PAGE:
Surgery – The majority of patients with thyroid cancer will have surgery to remove their thyroid partially or completely. Depending on the type of thyroid cancer, the extent of the tumor, and whether cancer has progressed to the lymph nodes in addition to the thyroid, the medical team may advise a certain procedure. The most common procedure includes lobectomy (Removing a portion of the thyroid), and near-total and total thyroidectomy (removing all or most of the thyroid).

Radiation therapy – It uses radioactive iodine therapy and high-energy x-ray/other types of radiation to kill cancer cells/stop them from growing. Radioactive iodine treatment comes as a capsule or liquid that you swallow.

Chemotherapy It is taken by mouth/injected into a vein, the drug enters the bloodstream and can reach cancer cells throughout the body.

Thyroid hormone therapy – is a treatment to replace or supplement the hormones produced in the thyroid. Thyroid hormone therapy medication is usually taken in pill form. It is used to replace thyroid hormones after surgery or suppress the growth of thyroid cancer cells

Targeted therapy – It includes tyrosine kinase inhibitor therapy that blocks signals needed for tumors to grow. Another is protein kinase inhibitor therapy which blocks a protein needed for cell growth and may kill cancer cells.

Watchful waiting – It is closely monitoring a patient’s condition without giving any treatment until signs or symptoms appear or change.


Minimize radiation exposure: Significant radiation exposure to the head/neck area, typically from the treatment of another cancer increases the risk of thyroid cancer.

Family History: Thyroid cancer in a close family member increases the risk of thyroid cancer. This occurs even if there is no known genetic condition that causes thyroid cancer risk in families.

Self-checks/Examined by a physician: These are an important part of cancer screening and may help diagnose thyroid cancer.

Get an Ultrasound: It should be the first imaging test to examine a person for potential thyroid cancer and also diagnose if cancer has spread outside of the thyroid/neck area.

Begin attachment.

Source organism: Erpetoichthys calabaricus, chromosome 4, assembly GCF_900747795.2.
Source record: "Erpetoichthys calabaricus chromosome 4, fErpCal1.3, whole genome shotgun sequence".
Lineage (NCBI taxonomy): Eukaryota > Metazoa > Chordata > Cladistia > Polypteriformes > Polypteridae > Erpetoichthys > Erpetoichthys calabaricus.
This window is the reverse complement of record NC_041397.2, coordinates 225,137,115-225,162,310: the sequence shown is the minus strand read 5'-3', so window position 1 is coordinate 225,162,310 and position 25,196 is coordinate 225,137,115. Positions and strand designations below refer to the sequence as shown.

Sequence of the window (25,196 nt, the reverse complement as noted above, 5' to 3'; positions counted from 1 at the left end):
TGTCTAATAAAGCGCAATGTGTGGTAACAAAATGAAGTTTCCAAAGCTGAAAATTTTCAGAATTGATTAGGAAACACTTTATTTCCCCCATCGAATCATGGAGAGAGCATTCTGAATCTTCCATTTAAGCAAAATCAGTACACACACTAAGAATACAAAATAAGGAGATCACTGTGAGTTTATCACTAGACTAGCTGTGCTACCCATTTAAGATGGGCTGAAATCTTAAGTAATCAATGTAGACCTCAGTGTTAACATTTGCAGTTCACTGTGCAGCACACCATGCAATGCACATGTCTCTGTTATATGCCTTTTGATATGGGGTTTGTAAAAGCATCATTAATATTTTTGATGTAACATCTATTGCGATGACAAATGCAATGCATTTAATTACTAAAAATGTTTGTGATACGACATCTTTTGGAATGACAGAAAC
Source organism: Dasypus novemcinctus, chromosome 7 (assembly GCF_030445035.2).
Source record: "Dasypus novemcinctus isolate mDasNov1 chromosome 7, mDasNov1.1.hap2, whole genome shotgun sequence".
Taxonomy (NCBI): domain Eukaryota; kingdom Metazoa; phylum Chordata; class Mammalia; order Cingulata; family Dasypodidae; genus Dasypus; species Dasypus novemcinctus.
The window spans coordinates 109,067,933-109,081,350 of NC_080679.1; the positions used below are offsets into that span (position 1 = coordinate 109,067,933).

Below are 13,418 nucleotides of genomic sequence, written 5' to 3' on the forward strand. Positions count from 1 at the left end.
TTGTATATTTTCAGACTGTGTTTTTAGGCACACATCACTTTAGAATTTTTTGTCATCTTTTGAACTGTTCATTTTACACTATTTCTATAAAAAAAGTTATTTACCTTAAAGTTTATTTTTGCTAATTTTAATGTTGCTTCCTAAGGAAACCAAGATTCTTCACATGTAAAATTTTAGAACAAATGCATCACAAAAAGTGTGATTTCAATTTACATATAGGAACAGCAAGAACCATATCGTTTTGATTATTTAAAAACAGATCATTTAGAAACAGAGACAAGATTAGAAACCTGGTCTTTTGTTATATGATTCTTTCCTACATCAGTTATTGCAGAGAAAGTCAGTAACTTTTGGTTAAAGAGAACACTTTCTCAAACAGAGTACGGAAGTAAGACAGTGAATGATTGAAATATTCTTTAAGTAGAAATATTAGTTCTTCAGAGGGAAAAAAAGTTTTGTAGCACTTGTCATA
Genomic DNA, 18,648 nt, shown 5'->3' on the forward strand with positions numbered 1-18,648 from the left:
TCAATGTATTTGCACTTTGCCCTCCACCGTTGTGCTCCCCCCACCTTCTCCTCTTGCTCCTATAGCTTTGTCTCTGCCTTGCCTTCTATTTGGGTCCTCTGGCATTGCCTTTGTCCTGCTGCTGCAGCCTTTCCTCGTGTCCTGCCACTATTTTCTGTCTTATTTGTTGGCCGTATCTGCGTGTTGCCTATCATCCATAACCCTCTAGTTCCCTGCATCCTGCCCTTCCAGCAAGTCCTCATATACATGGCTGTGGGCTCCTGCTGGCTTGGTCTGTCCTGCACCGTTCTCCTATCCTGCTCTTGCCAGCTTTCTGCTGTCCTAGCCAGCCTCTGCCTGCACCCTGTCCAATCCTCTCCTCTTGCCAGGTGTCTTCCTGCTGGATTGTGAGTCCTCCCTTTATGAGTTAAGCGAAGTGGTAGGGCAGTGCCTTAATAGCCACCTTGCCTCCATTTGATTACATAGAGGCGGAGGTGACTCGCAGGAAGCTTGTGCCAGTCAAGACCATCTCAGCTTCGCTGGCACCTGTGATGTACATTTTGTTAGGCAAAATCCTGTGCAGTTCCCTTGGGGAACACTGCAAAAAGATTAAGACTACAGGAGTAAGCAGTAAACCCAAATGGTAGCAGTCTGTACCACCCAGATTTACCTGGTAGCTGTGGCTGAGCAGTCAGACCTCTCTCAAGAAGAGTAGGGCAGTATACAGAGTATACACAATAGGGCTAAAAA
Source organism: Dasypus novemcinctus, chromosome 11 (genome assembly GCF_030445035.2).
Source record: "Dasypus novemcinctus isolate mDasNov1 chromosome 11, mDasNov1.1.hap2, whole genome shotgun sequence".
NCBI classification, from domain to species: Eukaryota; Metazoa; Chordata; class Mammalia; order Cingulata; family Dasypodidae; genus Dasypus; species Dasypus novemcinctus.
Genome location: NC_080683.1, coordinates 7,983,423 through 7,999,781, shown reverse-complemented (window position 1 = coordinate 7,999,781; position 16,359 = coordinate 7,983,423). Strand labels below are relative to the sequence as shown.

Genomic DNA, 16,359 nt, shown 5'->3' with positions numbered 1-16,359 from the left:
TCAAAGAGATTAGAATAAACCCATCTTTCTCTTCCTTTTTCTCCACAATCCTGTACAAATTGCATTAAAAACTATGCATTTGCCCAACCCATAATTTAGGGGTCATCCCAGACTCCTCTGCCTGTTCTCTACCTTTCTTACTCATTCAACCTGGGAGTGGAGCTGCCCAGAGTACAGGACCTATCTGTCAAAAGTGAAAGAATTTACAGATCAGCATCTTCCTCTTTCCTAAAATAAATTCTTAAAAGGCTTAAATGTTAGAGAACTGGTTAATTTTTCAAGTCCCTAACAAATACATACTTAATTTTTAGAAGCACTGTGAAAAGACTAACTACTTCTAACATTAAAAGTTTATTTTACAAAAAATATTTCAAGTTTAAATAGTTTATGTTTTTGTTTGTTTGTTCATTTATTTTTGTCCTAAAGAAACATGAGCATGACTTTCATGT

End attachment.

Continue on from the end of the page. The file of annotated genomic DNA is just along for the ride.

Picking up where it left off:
Live a healthy lifestyle: Controlling the aspects of the health and lifestyle that is crucial for thyroid cancer prevention. Diet, exercise, and avoidance/ cessation of smoking are important, modifiable factors related to thyroid cancer.

Thyroid Cancer Awareness Month is a worldwide observance, sponsored and initiated by Thyroid Cancer Survivors’ Association (ThyCa). It began in 2000, a week in September. It promotes thyroid cancer awareness and is put forth to encourage people to get yearly check-ups for early detection and also to increase research to find cures for all thyroid cancers.9

Thyroid Cancer Awareness Month can be an opportunity to address the misconceptions and give some much-needed insight into the people, as well as emphasize the importance of getting your thyroid checked.10


  1. Thyroid Cancer. Available at: Assessed on 22nd August 2022.
  2. What is Thyroid Cancer/
  3. Assessed on 22nd August 2022.
  4. Thyroid Cancer: Risk Factors. Available at: Assessed on 22nd August 2022.
  5. Thyroid cancer. Available at: Assessed on 22nd August 2022.
  6. Thyroid Cancer Treatment (Adult)- Patient Version. Available at: Assessed on 3rd September 2022.
  7. Thyroid cancer, Treatment, Available at:, Assessed on 3rd September 2022.
  8. Introduction to Thyroid Cancer Prevention. Available at: Assessed on 22nd August 2022.
  9. September Is Thyroid Cancer Awareness Month. Available at: Assessed on 22nd August 2022.

Thyroid Cancer Awareness Month. Available at: Assessed on 22nd August 2022.